Top 10 Bad Handshakes

Business people shaking hands outside of office building
Dan Dalton / Getty Images

Bad handshakes leave bad first impressions. Although it is possible to overcome an initial bad first impression, it is easier to learn how to avoid some of the typical mistakes that people make when shaking hands. Below are the top ten "bad handshakes" and tips about how to correct them.

Dominant Handshake

Placing your palm downward when offering your hand to someone is a way of showing dominance. By placing your palm downward, you force the other person to place his palm up, which is a submissive position. Although the dominant handshake may be appropriate in some circumstances, in everyday situations it should be avoided.

If you find yourself the recipient of a dominant handshake, there is an easy correction that you can make. Take a step to your left, and it will force both of your hands to naturally straighten, evening the playing field.

Bone Crusher

Along the same lines as the dominant handshake is the bone crusher. If you've ever been the recipient of a crushing handshake, you know that it is no laughing matter. Handshake grip should be no harder than the strength that you would use to hold a door handle. In addition, you should match your grip to the person you are shaking hands with. Elderly people require a looser grip.

If you are ever stuck in a bone-crushing handshake, the best thing to do is make a comment such as "wow, that's quite the grip you've got there." In most cases, the person will back off.

Limp Fish

On the other end of the spectrum from the bone crusher is the limp fish. A limp handshake signals to the other person that you are nervous, uncertain, or uninvolved. A limp handshake can be particularly detrimental to your career. If you are unsure whether your handshake is limp, ask to practice with a few friends until you get your grip right.

Fingers Only

Even worse than the limp handshake is the one in which you only shake the other person's fingers. In order to avoid falling into this trap, be sure that the webbed part of your hands between your forefinger and thumb are touching before you grasp the other person's hand.

Cold, Clammy, or Sweaty

If you are nervous about introductions, you may end up with cold, clammy, or sweaty hands in social situations. Although it may feel like the situation is out of your control, there are steps that you can take to try and lessen the impact.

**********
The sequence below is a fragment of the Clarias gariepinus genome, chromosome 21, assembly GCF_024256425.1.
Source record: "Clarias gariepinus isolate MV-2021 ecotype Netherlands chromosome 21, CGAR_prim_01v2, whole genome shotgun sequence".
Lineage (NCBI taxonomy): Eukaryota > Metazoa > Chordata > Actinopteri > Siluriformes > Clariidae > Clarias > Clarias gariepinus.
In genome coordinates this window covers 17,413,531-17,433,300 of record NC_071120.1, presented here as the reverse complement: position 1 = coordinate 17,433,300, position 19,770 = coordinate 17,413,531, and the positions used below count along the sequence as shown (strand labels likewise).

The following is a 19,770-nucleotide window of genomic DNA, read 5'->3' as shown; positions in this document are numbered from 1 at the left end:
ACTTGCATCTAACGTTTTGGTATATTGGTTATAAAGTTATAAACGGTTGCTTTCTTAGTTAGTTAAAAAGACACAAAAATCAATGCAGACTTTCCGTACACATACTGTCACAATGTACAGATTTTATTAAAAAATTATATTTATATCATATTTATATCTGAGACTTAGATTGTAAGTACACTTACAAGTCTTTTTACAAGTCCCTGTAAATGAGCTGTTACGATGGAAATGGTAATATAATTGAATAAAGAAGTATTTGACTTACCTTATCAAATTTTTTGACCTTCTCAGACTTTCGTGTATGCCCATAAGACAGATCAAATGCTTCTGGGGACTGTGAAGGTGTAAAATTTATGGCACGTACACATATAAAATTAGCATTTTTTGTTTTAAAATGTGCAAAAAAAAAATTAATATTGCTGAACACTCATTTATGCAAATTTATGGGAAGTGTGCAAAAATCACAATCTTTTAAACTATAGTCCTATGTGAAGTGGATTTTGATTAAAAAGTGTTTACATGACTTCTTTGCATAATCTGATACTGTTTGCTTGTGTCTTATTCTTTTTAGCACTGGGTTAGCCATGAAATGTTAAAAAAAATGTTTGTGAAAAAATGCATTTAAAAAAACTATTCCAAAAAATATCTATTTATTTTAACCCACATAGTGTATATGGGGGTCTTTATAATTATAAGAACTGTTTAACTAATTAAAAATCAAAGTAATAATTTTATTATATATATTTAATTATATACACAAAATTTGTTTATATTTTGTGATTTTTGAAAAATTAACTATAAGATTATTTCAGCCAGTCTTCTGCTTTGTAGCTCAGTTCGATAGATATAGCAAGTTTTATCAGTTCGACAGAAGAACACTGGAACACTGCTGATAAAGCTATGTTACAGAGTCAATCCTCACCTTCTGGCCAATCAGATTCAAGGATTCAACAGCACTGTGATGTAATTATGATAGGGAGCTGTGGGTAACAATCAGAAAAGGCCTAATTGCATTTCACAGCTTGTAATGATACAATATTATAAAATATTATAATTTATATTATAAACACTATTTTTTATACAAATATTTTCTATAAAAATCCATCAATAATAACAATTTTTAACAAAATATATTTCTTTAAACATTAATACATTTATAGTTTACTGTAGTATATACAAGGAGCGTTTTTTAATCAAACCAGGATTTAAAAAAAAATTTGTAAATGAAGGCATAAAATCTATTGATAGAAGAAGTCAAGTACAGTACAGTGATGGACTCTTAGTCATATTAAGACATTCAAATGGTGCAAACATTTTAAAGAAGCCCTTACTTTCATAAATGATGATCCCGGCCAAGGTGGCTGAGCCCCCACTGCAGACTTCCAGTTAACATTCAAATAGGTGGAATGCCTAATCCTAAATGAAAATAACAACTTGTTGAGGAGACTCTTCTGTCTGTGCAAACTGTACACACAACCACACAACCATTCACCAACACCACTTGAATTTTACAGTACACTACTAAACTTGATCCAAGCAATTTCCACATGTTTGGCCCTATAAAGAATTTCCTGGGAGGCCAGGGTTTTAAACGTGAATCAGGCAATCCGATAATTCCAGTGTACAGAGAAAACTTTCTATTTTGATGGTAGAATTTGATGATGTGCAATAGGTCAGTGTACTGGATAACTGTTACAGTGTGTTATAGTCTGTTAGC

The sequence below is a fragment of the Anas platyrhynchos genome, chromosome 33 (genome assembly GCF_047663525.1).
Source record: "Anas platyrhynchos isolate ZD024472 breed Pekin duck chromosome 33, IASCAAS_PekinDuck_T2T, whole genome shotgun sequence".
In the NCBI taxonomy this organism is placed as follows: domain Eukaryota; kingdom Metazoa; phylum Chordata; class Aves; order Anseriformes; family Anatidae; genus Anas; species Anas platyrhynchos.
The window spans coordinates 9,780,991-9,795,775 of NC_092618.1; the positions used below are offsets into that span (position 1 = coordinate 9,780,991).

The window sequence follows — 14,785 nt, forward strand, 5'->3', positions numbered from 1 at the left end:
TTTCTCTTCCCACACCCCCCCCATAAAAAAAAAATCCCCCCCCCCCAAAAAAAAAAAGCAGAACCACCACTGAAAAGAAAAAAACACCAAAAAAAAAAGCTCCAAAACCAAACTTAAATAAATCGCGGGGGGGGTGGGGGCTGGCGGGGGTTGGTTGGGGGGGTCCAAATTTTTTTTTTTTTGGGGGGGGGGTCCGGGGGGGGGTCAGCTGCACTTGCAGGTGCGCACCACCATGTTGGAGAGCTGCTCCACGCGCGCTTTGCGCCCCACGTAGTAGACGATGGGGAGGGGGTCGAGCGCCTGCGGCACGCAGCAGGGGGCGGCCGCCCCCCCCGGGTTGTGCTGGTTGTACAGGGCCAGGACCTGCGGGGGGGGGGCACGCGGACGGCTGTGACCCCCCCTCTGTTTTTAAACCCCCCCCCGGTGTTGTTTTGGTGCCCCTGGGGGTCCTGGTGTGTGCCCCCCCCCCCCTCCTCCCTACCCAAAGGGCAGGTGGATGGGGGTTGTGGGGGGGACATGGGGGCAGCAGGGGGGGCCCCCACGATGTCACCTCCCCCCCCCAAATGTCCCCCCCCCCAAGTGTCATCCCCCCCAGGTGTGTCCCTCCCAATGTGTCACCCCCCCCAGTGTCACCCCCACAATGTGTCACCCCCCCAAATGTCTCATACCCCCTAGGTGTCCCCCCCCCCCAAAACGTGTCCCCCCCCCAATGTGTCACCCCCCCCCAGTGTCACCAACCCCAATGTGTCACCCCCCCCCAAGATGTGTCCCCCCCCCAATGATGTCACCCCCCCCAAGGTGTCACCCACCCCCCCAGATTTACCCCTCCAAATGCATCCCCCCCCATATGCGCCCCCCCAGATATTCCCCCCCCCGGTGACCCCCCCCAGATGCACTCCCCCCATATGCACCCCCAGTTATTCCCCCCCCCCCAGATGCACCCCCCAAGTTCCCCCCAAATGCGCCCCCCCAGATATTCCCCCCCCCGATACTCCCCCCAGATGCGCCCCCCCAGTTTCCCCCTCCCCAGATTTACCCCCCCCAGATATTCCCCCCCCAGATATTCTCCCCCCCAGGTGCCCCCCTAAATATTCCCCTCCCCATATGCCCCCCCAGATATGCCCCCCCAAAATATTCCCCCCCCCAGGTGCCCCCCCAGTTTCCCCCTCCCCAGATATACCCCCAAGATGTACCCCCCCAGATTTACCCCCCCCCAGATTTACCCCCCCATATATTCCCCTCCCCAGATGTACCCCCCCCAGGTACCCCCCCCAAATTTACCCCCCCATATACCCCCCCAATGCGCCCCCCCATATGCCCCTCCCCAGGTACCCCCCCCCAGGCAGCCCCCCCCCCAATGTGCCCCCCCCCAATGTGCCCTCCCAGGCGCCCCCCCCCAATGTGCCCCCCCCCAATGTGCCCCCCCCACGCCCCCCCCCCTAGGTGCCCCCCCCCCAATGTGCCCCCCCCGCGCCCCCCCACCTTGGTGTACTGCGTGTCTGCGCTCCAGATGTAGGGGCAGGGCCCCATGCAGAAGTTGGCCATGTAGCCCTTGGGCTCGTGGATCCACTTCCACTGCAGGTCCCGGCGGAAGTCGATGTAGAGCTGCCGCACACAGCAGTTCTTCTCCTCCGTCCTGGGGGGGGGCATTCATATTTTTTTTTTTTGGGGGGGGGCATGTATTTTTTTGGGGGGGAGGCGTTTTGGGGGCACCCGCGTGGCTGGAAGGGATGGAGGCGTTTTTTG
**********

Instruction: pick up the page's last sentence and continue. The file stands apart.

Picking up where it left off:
Keep a paper towel in your pocket to wipe off sweaty palms (discreetly when you get a chance). Avoid carrying a cold drink in your right hand when you know that you will be meeting people. If your hands tend to be cold, warm them up with an instant heat packet or a hot air dryer in the restroom.


Although there are instances where a double-handed handshake is appropriate, if used with someone that you have just met it can seem overly personal or intimate. Unless you are a politician or a grandmother, it is probably best to reserve the double-handed handshake for close friends.

Long Handshake

You've probably experienced the long handshake. Long after the introductions are through the other person is still pumping your hand up and down. The ideal handshake lasts 2-3 seconds and does not go on longer than the verbal introduction. Any longer, and it can seem like you are just holding hands.

No Eye Contact

Have you ever shaken hands with someone who wouldn't look you in the eye? You probably wondered what they had to hide. Not making eye contact during a handshake signals to the other person that you are not being forthcoming. If your lack of eye contact is due to social anxiety, practice looking at a spot between the eyes, so that you at least give the appearance of meeting the other person's gaze.

The Miss

"The miss" is a handshake that somehow doesn't quite come together. Perhaps you went to shake hands but ended up shaking fingers. Maybe you clumsily shook hands and couldn't wait to pull your hand away. Whatever the problem with the handshake, know that the other person feels just as responsible for "the miss", and that it is purely accidental.

Too Close

Similar to the dominant handshake and the bone crusher, the "too close" handshake involves the other person coming in very close to you to shake hands, or pulling you in close as you are shaking hands. In either case, the closeness of the handshake is likely to make you feel uncomfortable.

The fix? Simply take a step back. Unless the other person has you in a vice grip, you should be able to reclaim your personal space.

Closing Thoughts

In the end, knowing how to shake hands properly is a skill that requires practice. Shake hands when you have the opportunity, and in time it will become as second nature as saying "thank you".

When all else fails and you find yourself offering a bad handshake, what should you do? Move on. Try to distract the other person with a question or compliment. Although you can only make one first impression, there is usually lots of time to make up for a bad one.

Was this page helpful?